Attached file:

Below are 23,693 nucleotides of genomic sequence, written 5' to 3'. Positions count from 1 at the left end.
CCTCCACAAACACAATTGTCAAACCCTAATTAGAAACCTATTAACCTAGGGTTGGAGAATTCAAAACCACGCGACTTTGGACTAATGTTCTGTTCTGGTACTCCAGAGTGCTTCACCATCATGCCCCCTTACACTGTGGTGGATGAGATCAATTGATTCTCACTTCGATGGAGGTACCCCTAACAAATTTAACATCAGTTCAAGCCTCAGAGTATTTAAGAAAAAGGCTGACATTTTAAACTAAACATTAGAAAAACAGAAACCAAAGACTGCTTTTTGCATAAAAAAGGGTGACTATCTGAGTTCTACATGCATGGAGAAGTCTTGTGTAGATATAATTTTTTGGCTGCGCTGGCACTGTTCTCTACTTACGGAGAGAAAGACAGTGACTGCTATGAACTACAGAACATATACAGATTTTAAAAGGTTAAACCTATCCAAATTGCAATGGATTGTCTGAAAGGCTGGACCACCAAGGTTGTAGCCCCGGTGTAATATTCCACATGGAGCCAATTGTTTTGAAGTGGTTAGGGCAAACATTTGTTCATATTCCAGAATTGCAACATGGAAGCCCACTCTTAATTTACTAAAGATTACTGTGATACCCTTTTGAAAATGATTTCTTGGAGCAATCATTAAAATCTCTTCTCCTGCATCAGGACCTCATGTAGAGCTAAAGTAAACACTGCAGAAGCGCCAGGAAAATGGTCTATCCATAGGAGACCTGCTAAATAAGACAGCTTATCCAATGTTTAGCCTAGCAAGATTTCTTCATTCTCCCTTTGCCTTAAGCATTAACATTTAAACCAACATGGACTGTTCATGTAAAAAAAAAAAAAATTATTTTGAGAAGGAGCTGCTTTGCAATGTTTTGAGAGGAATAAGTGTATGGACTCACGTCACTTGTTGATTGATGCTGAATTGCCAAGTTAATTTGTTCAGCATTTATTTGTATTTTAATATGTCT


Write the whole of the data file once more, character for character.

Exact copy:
Below are 23,693 nucleotides of genomic sequence, written 5' to 3'. Positions count from 1 at the left end.
CCTCCACAAACACAATTGTCAAACCCTAATTAGAAACCTATTAACCTAGGGTTGGAGAATTCAAAACCACGCGACTTTGGACTAATGTTCTGTTCTGGTACTCCAGAGTGCTTCACCATCATGCCCCCTTACACTGTGGTGGATGAGATCAATTGATTCTCACTTCGATGGAGGTACCCCTAACAAATTTAACATCAGTTCAAGCCTCAGAGTATTTAAGAAAAAGGCTGACATTTTAAACTAAACATTAGAAAAACAGAAACCAAAGACTGCTTTTTGCATAAAAAAGGGTGACTATCTGAGTTCTACATGCATGGAGAAGTCTTGTGTAGATATAATTTTTTGGCTGCGCTGGCACTGTTCTCTACTTACGGAGAGAAAGACAGTGACTGCTATGAACTACAGAACATATACAGATTTTAAAAGGTTAAACCTATCCAAATTGCAATGGATTGTCTGAAAGGCTGGACCACCAAGGTTGTAGCCCCGGTGTAATATTCCACATGGAGCCAATTGTTTTGAAGTGGTTAGGGCAAACATTTGTTCATATTCCAGAATTGCAACATGGAAGCCCACTCTTAATTTACTAAAGATTACTGTGATACCCTTTTGAAAATGATTTCTTGGAGCAATCATTAAAATCTCTTCTCCTGCATCAGGACCTCATGTAGAGCTAAAGTAAACACTGCAGAAGCGCCAGGAAAATGGTCTATCCATAGGAGACCTGCTAAATAAGACAGCTTATCCAATGTTTAGCCTAGCAAGATTTCTTCATTCTCCCTTTGCCTTAAGCATTAACATTTAAACCAACATGGACTGTTCATGTAAAAAAAAAAAAAATTATTTTGAGAAGGAGCTGCTTTGCAATGTTTTGAGAGGAATAAGTGTATGGACTCACGTCACTTGTTGATTGATGCTGAATTGCCAAGTTAATTTGTTCAGCATTTATTTGTATTTTAATATGTCT